Getting Court Bail in Kenya: There are many things Kenyans are not aware of when they are arrested by police officers. This kind of ignorance subjects people to exploitation from police officers. According to the 2010 Constitution, Article 49, when you are arrested, you have a right to be informed of the reason you are being arrested, your right to be silent, and the consequences of not being silent. You also have the right to an attorney. Additionally, the police should inform you of your right to be released on cash bail. Here is a look at what bail is and how you can get it.
Bail is given to make sure the suspect in a case attends trial. Bail is simply the temporary release of a suspect while waiting for trial. It is an arrangement between the suspect and the court that the suspect will pay a fixed amount of money if they fail to appear in court for their trial.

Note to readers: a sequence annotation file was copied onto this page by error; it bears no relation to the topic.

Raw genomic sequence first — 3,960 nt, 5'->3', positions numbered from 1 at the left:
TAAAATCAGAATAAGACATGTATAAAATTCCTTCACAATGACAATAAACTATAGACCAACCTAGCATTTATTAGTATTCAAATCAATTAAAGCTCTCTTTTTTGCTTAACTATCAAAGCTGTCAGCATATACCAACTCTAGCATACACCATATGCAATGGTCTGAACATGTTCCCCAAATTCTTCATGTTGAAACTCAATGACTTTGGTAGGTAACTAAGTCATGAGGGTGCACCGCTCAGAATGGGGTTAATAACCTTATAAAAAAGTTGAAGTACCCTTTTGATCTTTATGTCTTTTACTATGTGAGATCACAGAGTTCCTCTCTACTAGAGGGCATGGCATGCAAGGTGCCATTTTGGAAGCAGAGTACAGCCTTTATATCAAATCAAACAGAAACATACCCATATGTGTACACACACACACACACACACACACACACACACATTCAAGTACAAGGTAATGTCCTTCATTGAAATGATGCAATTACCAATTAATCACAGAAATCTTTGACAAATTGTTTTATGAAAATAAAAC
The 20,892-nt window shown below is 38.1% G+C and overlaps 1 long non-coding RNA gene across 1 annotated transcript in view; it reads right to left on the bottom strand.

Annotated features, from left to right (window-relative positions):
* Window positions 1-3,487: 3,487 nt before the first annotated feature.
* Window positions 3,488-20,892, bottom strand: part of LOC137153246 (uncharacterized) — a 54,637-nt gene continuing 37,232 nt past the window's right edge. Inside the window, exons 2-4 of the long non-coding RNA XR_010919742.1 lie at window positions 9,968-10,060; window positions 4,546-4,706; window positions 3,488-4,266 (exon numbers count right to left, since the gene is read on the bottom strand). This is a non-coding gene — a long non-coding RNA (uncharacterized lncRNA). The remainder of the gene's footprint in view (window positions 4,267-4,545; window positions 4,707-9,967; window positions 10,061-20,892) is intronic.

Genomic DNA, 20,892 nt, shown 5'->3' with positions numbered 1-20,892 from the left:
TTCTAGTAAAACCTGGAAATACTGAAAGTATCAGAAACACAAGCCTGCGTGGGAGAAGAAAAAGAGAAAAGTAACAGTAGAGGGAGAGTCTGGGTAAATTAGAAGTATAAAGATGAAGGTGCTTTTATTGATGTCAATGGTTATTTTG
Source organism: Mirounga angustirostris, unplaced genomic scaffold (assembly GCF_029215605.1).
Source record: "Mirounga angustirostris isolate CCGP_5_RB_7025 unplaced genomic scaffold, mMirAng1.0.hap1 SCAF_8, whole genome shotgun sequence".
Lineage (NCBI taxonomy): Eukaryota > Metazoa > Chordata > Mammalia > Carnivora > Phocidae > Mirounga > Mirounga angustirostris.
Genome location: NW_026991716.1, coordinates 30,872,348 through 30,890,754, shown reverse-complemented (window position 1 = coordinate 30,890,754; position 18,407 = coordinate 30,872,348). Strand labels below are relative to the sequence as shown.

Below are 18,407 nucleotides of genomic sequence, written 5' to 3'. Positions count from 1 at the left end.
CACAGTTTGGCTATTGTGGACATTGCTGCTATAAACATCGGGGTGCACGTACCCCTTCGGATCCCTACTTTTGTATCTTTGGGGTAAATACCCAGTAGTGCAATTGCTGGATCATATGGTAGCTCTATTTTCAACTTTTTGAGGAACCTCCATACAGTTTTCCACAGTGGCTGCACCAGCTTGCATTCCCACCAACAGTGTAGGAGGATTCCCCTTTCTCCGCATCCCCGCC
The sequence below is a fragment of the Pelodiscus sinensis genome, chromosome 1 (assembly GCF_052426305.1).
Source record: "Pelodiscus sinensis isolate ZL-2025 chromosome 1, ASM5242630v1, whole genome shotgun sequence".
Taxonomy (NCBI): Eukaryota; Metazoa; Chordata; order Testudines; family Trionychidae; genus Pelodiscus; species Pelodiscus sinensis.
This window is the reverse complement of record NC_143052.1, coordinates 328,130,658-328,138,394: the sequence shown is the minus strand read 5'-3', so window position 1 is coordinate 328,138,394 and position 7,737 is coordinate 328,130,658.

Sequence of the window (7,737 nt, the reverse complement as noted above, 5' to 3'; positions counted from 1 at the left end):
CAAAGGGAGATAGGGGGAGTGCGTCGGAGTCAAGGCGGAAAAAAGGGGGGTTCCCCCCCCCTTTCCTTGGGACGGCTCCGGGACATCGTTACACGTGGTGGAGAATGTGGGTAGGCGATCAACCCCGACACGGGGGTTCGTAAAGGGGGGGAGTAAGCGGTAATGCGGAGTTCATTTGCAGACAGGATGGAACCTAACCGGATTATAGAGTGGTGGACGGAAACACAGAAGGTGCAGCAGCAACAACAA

According to Section 123 of the constitution, you can get bail from the police or in court after making an application. When an accused person has been held for an unreasonable time frame, they can go before a court and apply for bail. A habeas corpus application is made before the court. Habeas corpus compels the person remanding the suspect to present them in court.
There are three ways a court can grant bail:
Cash bail– This is where cash is deposited with the court and a receipt is obtained. The court will indicate the date for hearing and record the cash bail.
Bond– A free bond is where the accused is released on bond after agreeing to pay a fixed amount. If the accused should fail to turn up in court, they may be required to forfeit the amount.
Bond and surety– In some cases, the court may require you to produce sureties. Surety are presented in court and examined to ensure they understand their obligation and responsibility towards the suspect. The person who acts as surety is charged with ensuring the suspect appears in court. The person who agrees to be surety is required to sign a document where they agree to forfeit a certain amount of money if the suspect absconds.
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